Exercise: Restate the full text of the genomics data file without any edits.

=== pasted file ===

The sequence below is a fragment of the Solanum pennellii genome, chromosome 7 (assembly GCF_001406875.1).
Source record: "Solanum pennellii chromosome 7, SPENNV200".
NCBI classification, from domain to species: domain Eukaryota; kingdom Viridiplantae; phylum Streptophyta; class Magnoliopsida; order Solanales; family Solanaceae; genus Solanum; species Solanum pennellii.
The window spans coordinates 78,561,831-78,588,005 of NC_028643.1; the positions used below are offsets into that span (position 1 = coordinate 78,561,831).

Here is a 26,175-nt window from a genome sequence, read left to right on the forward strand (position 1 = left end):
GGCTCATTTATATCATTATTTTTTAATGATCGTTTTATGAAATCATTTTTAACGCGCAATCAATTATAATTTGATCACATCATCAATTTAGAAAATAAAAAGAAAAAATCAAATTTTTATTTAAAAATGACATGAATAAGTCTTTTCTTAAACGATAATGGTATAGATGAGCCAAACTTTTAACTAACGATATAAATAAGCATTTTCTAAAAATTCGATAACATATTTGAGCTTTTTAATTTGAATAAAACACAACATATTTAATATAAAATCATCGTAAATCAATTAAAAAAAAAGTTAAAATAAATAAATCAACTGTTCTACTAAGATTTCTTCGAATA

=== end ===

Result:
The sequence below is a fragment of the Solanum pennellii genome, chromosome 7 (assembly GCF_001406875.1).
Source record: "Solanum pennellii chromosome 7, SPENNV200".
NCBI classification, from domain to species: domain Eukaryota; kingdom Viridiplantae; phylum Streptophyta; class Magnoliopsida; order Solanales; family Solanaceae; genus Solanum; species Solanum pennellii.
The window spans coordinates 78,561,831-78,588,005 of NC_028643.1; the positions used below are offsets into that span (position 1 = coordinate 78,561,831).

Here is a 26,175-nt window from a genome sequence, read left to right on the forward strand (position 1 = left end):
GGCTCATTTATATCATTATTTTTTAATGATCGTTTTATGAAATCATTTTTAACGCGCAATCAATTATAATTTGATCACATCATCAATTTAGAAAATAAAAAGAAAAAATCAAATTTTTATTTAAAAATGACATGAATAAGTCTTTTCTTAAACGATAATGGTATAGATGAGCCAAACTTTTAACTAACGATATAAATAAGCATTTTCTAAAAATTCGATAACATATTTGAGCTTTTTAATTTGAATAAAACACAACATATTTAATATAAAATCATCGTAAATCAATTAAAAAAAAAGTTAAAATAAATAAATCAACTGTTCTACTAAGATTTCTTCGAATA